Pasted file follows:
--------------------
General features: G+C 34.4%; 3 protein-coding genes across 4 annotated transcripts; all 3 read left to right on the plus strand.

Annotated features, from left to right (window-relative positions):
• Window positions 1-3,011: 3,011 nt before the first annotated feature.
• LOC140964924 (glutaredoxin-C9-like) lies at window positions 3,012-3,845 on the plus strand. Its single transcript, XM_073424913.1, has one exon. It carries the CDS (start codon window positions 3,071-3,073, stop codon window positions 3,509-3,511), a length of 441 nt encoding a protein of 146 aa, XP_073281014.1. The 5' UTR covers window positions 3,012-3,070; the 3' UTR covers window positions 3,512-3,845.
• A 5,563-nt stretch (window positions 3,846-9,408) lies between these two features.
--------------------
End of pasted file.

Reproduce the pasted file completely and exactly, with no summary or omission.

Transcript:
General features: G+C 34.4%; 3 protein-coding genes across 4 annotated transcripts; all 3 read left to right on the plus strand.

Annotated features, from left to right (window-relative positions):
• Window positions 1-3,011: 3,011 nt before the first annotated feature.
• LOC140964924 (glutaredoxin-C9-like) lies at window positions 3,012-3,845 on the plus strand. Its single transcript, XM_073424913.1, has one exon. It carries the CDS (start codon window positions 3,071-3,073, stop codon window positions 3,509-3,511), a length of 441 nt encoding a protein of 146 aa, XP_073281014.1. The 5' UTR covers window positions 3,012-3,070; the 3' UTR covers window positions 3,512-3,845.
• A 5,563-nt stretch (window positions 3,846-9,408) lies between these two features.